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Ronald Sacher, MD, accepts a $500,000 gift on behalf of Hoxworth Blood Center from Henry Heimlich, MD, founder of the Heimlich Institute. This gift will fund research.
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Ronald Sacher, MD, accepts a $500,000 gift on behalf of Hoxworth Blood Center from Henry Heimlich, MD, founder of the Heimlich Institute. This gift will fund research.
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Publish Date: 01/28/10
Media Contact: Katie Pence, 513-558-4561
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If you are interested in speaking with someone in the Deaconess Associations Foundation, contact Barbara Lohr at (513) 559-2333.

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$500,000 Gift in Name of Heimlich Institute Funds Research at Hoxworth Blood Center

CINCINNATI—Deaconess Associations Foundation (DAF) has given a half-million dollar gift in the name of the Heimlich Institute to fund new research at Hoxworth Blood Center at the University of Cincinnati. The donation will aid in the development of new cellular treatments for patients.


The gift was awarded in an event held Thursday at Hoxworth on the UC Academic Health Center’s campus.

 

Jose Cancelas, MD, PhD, and Thomas Leemhuis, PhD, researchers at the blood center, will use the $500,000 gift to fund two projects: one looking at ways to eliminate cell damage in chemotherapy patients and the other aimed at creating cell therapies for immune-compromised pediatric patients.

 

Leemhuis, associate professor of pediatrics at the College of Medicine, says his team at Hoxworth will work with physicians at Cincinnati Children’s Hospital Medical Center to develop an experimental treatment that could potentially fight three of the most common viral infections in immune-compromised patients.

 

“The process will involve bringing an innovative technology from the Baylor College of Medicine to Hoxworth to collect blood from the patient, isolate white blood cell groups and genetically engineer the cells to express proteins that mimic the proteins of cytomegalovirus (herpes), Epstein-Barr virus and adenovirus (most commonly affecting the respiratory tract)—the three most common viruses affecting this population,” he says. “This will help white blood cells identify the pathogens and begin fighting them before they are reintroduced to the patient’s system.”

 

Cancelas’ team will analyze the role of stem cell proteins in adult bone marrow to see how they can be manipulated to improve side effects of chemotherapy.

 

“Cancer is the second-leading cause of death in U.S.,” says Cancelas, director of research at Hoxworth and an associate professor at the College of Medicine. “A cornerstone of cancer therapy is chemo-radiotherapy, but a major side effect of chemo-radiotherapy is damage of blood-forming stem cells in the bone marrow. Our project intends to analyze the role of a protein involved in the cell-to-cell communication in the blood from inside the environment of the bone marrow and to see if manipulation of the function of this protein may improve some of the problems associated with cancer therapy.”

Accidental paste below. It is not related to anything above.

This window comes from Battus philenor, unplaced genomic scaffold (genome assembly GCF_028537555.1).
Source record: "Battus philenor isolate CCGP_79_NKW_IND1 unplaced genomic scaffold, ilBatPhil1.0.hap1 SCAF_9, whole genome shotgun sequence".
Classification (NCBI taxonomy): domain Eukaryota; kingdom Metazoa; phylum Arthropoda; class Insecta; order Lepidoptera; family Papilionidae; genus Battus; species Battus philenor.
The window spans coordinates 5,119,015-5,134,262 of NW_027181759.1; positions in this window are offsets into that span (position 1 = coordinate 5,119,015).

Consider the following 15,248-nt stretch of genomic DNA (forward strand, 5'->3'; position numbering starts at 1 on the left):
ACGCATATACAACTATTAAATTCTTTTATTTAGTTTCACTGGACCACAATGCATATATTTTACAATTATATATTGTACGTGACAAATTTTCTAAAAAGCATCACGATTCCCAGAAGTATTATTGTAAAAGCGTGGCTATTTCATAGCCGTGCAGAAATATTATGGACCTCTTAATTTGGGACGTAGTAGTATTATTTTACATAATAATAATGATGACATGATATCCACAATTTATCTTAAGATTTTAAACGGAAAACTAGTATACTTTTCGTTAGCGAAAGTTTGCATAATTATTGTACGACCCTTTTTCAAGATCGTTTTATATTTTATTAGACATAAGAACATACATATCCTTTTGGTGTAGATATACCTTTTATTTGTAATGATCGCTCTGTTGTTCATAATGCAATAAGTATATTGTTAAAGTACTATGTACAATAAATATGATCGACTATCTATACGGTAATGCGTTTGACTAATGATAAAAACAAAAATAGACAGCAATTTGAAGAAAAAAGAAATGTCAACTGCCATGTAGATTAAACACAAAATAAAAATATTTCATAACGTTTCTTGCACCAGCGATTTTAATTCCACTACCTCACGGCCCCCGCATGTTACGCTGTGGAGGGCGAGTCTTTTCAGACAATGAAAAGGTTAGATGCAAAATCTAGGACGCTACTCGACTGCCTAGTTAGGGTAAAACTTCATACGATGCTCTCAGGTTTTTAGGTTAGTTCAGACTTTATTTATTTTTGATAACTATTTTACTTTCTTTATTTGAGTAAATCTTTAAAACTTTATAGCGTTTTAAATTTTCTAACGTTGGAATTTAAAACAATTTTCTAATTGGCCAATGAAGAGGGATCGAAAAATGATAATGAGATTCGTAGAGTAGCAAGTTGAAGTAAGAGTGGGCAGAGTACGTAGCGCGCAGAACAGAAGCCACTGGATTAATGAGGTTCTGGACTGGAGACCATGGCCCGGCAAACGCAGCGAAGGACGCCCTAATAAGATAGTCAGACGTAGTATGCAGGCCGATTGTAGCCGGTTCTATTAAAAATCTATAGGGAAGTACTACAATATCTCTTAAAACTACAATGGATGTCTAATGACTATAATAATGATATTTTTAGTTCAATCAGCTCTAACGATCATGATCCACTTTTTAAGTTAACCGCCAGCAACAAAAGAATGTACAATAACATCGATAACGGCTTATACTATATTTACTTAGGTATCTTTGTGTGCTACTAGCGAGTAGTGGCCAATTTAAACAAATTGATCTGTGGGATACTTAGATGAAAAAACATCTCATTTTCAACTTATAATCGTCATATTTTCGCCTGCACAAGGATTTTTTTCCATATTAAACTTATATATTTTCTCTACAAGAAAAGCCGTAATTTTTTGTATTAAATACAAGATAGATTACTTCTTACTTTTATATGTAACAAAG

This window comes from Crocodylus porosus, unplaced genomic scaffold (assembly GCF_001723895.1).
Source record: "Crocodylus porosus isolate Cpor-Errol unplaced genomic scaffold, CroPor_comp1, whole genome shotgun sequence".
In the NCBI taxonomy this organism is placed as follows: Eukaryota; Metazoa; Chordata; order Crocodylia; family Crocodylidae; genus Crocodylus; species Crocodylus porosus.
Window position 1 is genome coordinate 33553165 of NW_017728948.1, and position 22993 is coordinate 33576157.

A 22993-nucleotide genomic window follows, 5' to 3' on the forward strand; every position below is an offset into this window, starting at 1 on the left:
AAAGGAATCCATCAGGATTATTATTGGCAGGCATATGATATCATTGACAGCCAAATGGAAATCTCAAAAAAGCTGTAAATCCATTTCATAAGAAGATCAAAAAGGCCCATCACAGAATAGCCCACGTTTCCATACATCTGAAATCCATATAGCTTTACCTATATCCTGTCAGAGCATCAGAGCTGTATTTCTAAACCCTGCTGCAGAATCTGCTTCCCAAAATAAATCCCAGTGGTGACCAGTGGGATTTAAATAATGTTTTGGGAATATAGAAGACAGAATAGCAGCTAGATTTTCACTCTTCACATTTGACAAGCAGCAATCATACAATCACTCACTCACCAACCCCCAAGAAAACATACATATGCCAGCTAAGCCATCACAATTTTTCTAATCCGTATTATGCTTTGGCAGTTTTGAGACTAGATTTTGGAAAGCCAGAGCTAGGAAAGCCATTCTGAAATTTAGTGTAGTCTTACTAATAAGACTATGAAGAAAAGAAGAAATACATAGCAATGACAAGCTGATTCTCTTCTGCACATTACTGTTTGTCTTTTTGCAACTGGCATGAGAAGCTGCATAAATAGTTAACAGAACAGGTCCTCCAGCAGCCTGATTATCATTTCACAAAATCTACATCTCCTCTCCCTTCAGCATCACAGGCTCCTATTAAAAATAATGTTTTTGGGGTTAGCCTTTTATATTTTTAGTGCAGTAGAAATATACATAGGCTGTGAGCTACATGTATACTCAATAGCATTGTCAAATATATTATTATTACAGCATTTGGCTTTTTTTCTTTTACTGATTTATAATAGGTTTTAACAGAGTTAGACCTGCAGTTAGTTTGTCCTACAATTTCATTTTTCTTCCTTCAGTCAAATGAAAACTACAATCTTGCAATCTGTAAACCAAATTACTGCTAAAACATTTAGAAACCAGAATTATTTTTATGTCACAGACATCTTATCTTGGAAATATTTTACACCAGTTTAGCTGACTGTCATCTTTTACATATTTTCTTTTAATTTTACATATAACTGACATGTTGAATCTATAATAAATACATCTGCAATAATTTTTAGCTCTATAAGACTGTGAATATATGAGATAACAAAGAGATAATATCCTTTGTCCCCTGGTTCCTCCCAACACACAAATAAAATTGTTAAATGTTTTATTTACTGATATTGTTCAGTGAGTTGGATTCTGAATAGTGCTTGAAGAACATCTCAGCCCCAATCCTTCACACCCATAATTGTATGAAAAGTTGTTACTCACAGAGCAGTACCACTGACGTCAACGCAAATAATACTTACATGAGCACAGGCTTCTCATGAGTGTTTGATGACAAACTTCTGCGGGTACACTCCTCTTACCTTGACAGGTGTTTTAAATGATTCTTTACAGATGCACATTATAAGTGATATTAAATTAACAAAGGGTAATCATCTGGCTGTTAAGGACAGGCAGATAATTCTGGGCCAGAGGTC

Patrick Ward, executive director of the Deaconess Associations Foundation, says he is pleased that this gift will not only be used to create cutting-edge treatments for patients, but also to further support Deaconess’ mission encouraging medical innovation.

 

“We have a vital interest in furthering medical research, and we welcome this opportunity to partner with Hoxworth Blood Center,” he says. “Deaconess is proud to support this groundbreaking research in the name of the Heimlich Institute.”

 

The Heimlich Institute, housed on the campus of Deaconess Hospital, moved from its original home in New York to Cincinnati about 30 years ago. The institute became a member of Deaconess Associations, Inc. in June 1998 to help advance and promote the mission of supporting educational efforts.

 

The Heimlich Institute is named after Henry Heimlich, MD, a noted Cincinnatian and inventor of the Heimlich maneuver.

 

Ronald Sacher, MD, director of Hoxworth Blood Center, says the gift is creating exciting opportunities for the blood center in addition to contributing to Proudly Cincinnati, UC’s $1 billion fundraising campaign. Currently, the university has raised more than $638 million.

 

“We are pleased to be working with Deaconess to ramp up medical innovation in the Tristate,” he says. “With this generous gift, we are promoting collaboration and are truly working toward breakthrough discoveries that have the potential to help millions worldwide.

 

“We thank Deaconess and the Heimlich Institute for their generosity.”

 

Last year, Hoxworth received nearly $2.4 million in research funding. To learn more about Hoxworth Blood Center, visit www.hoxworth.org.

 

For more information about the Heimlich Institute, visit www.heimlichinstitute.org.

 

Proudly Cincinnati: Tower of Strength, Rock of Truth is the university’s most ambitious campaign in history, supporting the vision for UC to become the finest urban research university in the United States. Proudly Cincinnati’s goal is to raise $1 billion by 2013 for scholarships, innovative teaching and groundbreaking research.



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